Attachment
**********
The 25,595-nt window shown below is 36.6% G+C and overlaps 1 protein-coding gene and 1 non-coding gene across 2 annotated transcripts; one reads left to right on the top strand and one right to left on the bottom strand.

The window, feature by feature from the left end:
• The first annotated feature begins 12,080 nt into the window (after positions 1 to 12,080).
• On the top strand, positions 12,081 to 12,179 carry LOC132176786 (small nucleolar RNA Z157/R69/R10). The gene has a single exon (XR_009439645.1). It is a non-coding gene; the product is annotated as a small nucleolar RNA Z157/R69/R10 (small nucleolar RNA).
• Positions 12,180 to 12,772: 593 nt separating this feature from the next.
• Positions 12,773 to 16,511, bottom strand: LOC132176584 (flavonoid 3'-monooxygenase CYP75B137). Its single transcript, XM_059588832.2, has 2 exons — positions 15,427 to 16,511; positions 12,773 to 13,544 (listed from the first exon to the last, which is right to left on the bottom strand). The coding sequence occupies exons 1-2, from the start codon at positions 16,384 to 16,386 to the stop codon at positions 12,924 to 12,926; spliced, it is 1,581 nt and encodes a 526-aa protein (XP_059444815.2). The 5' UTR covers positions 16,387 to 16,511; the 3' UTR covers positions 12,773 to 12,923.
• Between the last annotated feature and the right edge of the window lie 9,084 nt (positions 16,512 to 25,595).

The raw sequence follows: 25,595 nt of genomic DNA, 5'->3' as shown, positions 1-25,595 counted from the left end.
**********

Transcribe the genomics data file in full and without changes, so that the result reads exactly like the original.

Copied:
The 25,595-nt window shown below is 36.6% G+C and overlaps 1 protein-coding gene and 1 non-coding gene across 2 annotated transcripts; one reads left to right on the top strand and one right to left on the bottom strand.

The window, feature by feature from the left end:
• The first annotated feature begins 12,080 nt into the window (after positions 1 to 12,080).
• On the top strand, positions 12,081 to 12,179 carry LOC132176786 (small nucleolar RNA Z157/R69/R10). The gene has a single exon (XR_009439645.1). It is a non-coding gene; the product is annotated as a small nucleolar RNA Z157/R69/R10 (small nucleolar RNA).
• Positions 12,180 to 12,772: 593 nt separating this feature from the next.
• Positions 12,773 to 16,511, bottom strand: LOC132176584 (flavonoid 3'-monooxygenase CYP75B137). Its single transcript, XM_059588832.2, has 2 exons — positions 15,427 to 16,511; positions 12,773 to 13,544 (listed from the first exon to the last, which is right to left on the bottom strand). The coding sequence occupies exons 1-2, from the start codon at positions 16,384 to 16,386 to the stop codon at positions 12,924 to 12,926; spliced, it is 1,581 nt and encodes a 526-aa protein (XP_059444815.2). The 5' UTR covers positions 16,387 to 16,511; the 3' UTR covers positions 12,773 to 12,923.
• Between the last annotated feature and the right edge of the window lie 9,084 nt (positions 16,512 to 25,595).

The raw sequence follows: 25,595 nt of genomic DNA, 5'->3' as shown, positions 1-25,595 counted from the left end.